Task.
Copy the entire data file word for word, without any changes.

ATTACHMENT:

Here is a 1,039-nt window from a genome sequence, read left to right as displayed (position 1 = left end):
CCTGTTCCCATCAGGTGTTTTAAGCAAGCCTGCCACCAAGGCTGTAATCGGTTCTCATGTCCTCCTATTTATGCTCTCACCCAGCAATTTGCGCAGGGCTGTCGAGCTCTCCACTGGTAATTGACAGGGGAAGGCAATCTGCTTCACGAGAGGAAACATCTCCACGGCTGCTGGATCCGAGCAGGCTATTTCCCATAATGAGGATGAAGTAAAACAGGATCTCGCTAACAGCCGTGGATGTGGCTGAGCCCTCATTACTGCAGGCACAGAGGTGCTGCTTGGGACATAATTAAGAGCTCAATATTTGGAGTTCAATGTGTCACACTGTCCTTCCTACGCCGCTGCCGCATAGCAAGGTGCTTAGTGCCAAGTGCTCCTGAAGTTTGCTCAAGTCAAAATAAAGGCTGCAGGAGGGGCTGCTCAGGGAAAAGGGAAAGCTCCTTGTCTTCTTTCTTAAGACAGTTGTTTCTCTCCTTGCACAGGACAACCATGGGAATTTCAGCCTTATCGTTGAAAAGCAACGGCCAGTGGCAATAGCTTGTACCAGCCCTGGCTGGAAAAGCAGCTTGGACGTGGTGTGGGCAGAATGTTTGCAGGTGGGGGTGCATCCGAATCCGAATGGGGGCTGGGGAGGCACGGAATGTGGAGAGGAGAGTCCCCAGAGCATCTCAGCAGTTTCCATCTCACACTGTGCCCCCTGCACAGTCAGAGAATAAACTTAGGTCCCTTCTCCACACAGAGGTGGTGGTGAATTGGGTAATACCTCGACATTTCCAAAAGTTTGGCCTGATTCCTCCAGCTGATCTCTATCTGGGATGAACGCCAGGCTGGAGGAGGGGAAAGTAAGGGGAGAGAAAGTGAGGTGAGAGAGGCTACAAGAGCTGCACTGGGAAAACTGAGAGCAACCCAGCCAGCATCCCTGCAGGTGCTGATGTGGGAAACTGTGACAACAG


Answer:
Here is a 1,039-nt window from a genome sequence, read left to right as displayed (position 1 = left end):
CCTGTTCCCATCAGGTGTTTTAAGCAAGCCTGCCACCAAGGCTGTAATCGGTTCTCATGTCCTCCTATTTATGCTCTCACCCAGCAATTTGCGCAGGGCTGTCGAGCTCTCCACTGGTAATTGACAGGGGAAGGCAATCTGCTTCACGAGAGGAAACATCTCCACGGCTGCTGGATCCGAGCAGGCTATTTCCCATAATGAGGATGAAGTAAAACAGGATCTCGCTAACAGCCGTGGATGTGGCTGAGCCCTCATTACTGCAGGCACAGAGGTGCTGCTTGGGACATAATTAAGAGCTCAATATTTGGAGTTCAATGTGTCACACTGTCCTTCCTACGCCGCTGCCGCATAGCAAGGTGCTTAGTGCCAAGTGCTCCTGAAGTTTGCTCAAGTCAAAATAAAGGCTGCAGGAGGGGCTGCTCAGGGAAAAGGGAAAGCTCCTTGTCTTCTTTCTTAAGACAGTTGTTTCTCTCCTTGCACAGGACAACCATGGGAATTTCAGCCTTATCGTTGAAAAGCAACGGCCAGTGGCAATAGCTTGTACCAGCCCTGGCTGGAAAAGCAGCTTGGACGTGGTGTGGGCAGAATGTTTGCAGGTGGGGGTGCATCCGAATCCGAATGGGGGCTGGGGAGGCACGGAATGTGGAGAGGAGAGTCCCCAGAGCATCTCAGCAGTTTCCATCTCACACTGTGCCCCCTGCACAGTCAGAGAATAAACTTAGGTCCCTTCTCCACACAGAGGTGGTGGTGAATTGGGTAATACCTCGACATTTCCAAAAGTTTGGCCTGATTCCTCCAGCTGATCTCTATCTGGGATGAACGCCAGGCTGGAGGAGGGGAAAGTAAGGGGAGAGAAAGTGAGGTGAGAGAGGCTACAAGAGCTGCACTGGGAAAACTGAGAGCAACCCAGCCAGCATCCCTGCAGGTGCTGATGTGGGAAACTGTGACAACAG